10 Weak systems Complex, crowded field; many donors; project and program focused M&E; fragmentation; epidemic of indicators Lack of comparability, need for certification and application of common standards Weak analytical capacities; health poorly connected to statistics; Translation of health data into information for policy action; evidence-based decision making Much frustration at all levels, producers and users Paris Declaration on Aid Effectiveness; ownership, harmonization and alignment

11 Fragmentation of demand

12 Key Challenges Lack of comprehensive vital registration systems (record of births and deaths) Competing donor and national program requirements (disease specific vertical programs) Integrating public and private sector information (incorporating non-state actors)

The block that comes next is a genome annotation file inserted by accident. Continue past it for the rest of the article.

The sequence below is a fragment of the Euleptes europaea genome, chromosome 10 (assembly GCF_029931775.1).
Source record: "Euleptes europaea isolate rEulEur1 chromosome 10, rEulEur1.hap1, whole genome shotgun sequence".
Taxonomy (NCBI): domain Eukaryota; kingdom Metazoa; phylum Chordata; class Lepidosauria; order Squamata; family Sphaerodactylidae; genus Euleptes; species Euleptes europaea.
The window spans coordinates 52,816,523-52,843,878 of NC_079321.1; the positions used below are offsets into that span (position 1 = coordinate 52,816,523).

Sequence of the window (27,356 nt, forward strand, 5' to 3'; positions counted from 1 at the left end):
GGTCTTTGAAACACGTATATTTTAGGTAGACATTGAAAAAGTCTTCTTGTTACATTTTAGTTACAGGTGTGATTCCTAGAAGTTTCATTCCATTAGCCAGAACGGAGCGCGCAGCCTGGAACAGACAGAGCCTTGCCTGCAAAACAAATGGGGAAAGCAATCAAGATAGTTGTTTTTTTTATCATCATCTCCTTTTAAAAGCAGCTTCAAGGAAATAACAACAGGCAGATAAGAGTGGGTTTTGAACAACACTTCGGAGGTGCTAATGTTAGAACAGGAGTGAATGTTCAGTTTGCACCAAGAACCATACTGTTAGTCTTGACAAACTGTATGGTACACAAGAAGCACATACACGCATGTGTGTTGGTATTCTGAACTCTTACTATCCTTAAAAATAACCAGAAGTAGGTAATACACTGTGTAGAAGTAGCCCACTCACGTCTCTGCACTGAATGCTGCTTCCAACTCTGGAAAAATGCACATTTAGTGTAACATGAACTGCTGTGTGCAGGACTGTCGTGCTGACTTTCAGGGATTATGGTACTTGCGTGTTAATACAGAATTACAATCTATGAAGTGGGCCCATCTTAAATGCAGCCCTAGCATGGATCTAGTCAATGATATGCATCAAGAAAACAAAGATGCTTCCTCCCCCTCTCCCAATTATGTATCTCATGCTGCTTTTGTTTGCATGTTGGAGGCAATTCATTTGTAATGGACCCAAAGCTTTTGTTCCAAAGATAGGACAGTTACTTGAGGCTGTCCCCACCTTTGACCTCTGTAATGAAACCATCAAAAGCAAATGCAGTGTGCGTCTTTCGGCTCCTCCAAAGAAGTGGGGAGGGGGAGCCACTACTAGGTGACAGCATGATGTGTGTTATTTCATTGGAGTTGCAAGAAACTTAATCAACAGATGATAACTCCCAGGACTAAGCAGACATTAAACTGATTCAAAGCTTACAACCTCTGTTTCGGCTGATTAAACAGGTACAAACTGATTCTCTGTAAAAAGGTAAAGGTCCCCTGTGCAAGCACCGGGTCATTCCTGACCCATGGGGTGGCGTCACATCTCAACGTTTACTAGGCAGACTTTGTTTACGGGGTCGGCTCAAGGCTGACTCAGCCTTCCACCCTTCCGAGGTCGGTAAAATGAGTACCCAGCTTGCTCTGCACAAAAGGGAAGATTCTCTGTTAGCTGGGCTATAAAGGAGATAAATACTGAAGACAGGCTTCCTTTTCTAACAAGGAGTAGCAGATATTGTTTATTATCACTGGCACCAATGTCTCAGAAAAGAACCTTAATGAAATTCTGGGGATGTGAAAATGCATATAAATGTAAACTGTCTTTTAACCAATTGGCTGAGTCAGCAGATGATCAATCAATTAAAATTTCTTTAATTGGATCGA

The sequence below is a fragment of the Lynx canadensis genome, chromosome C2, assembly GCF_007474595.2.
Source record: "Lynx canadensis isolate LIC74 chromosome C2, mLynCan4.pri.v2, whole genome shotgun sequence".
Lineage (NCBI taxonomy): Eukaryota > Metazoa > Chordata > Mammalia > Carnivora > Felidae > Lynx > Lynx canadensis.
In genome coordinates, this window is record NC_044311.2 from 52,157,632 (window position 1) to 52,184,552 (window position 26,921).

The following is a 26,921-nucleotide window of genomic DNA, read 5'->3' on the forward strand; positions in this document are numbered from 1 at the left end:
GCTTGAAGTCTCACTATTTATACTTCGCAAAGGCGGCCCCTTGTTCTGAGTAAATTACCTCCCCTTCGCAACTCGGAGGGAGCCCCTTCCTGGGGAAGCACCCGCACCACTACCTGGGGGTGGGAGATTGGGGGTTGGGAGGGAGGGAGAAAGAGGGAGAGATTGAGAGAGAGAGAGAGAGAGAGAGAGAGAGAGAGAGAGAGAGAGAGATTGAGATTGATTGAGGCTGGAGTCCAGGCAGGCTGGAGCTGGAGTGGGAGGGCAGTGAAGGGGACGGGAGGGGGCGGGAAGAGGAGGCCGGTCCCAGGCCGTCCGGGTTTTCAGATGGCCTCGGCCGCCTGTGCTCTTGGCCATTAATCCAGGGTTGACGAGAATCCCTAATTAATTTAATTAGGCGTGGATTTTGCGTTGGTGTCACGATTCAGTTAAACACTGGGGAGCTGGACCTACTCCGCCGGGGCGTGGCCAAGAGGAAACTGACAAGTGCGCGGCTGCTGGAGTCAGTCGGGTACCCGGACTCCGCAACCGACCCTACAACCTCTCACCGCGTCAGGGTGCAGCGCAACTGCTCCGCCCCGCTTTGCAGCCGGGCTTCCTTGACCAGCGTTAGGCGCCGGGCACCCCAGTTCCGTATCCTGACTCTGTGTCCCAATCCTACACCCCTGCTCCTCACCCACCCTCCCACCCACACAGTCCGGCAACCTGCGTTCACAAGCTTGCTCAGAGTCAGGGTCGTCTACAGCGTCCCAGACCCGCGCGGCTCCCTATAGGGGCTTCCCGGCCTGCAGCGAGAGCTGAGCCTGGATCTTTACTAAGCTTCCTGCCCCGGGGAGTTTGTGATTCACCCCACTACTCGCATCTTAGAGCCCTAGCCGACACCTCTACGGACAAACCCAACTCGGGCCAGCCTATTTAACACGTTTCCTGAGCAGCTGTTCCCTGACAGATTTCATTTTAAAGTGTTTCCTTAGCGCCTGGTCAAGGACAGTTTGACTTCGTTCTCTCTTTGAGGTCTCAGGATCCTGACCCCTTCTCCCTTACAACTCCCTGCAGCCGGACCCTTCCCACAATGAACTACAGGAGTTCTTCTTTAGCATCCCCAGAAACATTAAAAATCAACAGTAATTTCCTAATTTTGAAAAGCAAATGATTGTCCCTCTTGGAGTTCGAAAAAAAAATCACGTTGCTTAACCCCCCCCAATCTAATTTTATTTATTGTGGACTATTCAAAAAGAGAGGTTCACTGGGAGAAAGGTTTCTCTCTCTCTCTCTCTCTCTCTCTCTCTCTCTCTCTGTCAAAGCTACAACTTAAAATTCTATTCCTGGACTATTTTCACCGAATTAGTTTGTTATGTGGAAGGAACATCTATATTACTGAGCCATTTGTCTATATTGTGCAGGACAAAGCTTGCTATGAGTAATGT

13 Operational Constraints
Measurement and classification – standardisation needed Human resource capacity Data storage and use – health technology investments

14 What do we need vital statistics for?
Develop key health indicators nationally and for small areas (fertility, mortality, disease specific rates) Generate reliable and timely information for policy-making nationally and sub-nationally Help guide efficient resource allocation in health sector To identify health inequalities and develop programs and policies to reduce them Provide information on patterns of leading diseases and trends Identify emerging health problems Monitor and evaluate the effectiveness of health programs and policies